I've been following this for a little while, and chatting with friends about it.

It's reflective of much, much bigger problems we have as a country, obviously. And, in addition to class, the subject brings in issues of race, gender, age, etc..

I'm interested in thinking about these questions, and also:

Where is our fabric made, and by whom?

Thursday, June 30, 2011

pretend love-affair

for the first time since college, i'm having a pretend love-affair with a musician. back then, it was lenny kravitz. i might have named my car after him...i was young; what can i say?

now? ray lamontagne. in my dream-life, in this pretend love-affair, i fly out to portland, oregon on sept. 4 and see him play live. (come to boston, ray!)


(what i love about this clip is that it's a video made by some devoted fan. "let's be clear" (as obama likes to say) that devoted fan is not me.):

Monet's Quilting Arrangement

This title can apply to both Monet's set-up in her apartment to make room for her quilting (see her blog here for more information), as well as the afternoon she spent figuring out how to arrange the blocks for her next quilt. (It also sounds like some strange sort of marriage from the 17th century.)

Monet came over this afternoon to work out how she'll arrange the blocks in her next quilt. We cleared out my dining room floor, evicted Piper, and started arranging. The blocks are sooo pretty! And it's amazing how different they looked in each configuration. Also, my geometry skills are not as bad as I thought! We did pretty well reconfiguring each pattern! (What's next? A rotary cutter and a gridded cutting board? Holy cow.)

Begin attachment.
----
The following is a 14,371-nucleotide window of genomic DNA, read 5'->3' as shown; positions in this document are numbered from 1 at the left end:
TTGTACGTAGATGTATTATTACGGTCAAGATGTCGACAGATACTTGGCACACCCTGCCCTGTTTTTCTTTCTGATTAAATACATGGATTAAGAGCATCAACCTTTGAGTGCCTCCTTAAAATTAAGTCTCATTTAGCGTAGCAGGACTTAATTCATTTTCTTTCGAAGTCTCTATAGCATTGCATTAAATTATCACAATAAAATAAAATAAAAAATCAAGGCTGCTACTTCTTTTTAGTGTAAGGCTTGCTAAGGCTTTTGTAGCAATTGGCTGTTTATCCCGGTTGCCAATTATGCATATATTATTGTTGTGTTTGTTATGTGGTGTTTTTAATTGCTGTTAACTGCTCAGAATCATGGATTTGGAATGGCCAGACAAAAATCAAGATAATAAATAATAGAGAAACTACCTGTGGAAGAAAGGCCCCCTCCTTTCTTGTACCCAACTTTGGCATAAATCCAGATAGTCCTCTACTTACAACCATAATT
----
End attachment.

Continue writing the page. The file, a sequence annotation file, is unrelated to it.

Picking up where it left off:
Monet also gave me some of her scraps, which makes me so happy -- I love getting people's scraps and mixing them up together.

I've used my Expert Photoshopping Skills and blurred out the quilt so as not to ruin the surprise when she's finished and posts it on her blog. This is Monet, arranging the secret blocks on the floor:

Wednesday, June 29, 2011

wind and a cool night after a hot day

The big breeze on the porch was so nice! And the stars. And my house is clean, and my neighbors are out front sitting on their stoop.

grateful for my quilting friends!

Thank you for all of your wisdom these last few weeks in particular. The very smart Caro gave me lots and lots of ideas this afternoon -- thank you Caro! (Thank you, flour, for the amazingly tasty deliciousness. It may be good that I've had to go gluten-free because I could otherwise take one of everything in their baked goods section. Giant Oreos? Mm. Chocolate cupcakes with vanilla frosting? MMMMM!)

I'm working on a couple of sewing projects but am feeling dissatisfied with my low-quality camera. I like pretty shots of fabric. But, ah, well. I'll make do. This quilt is for my cousin, who's heading off to college soon and likes pink!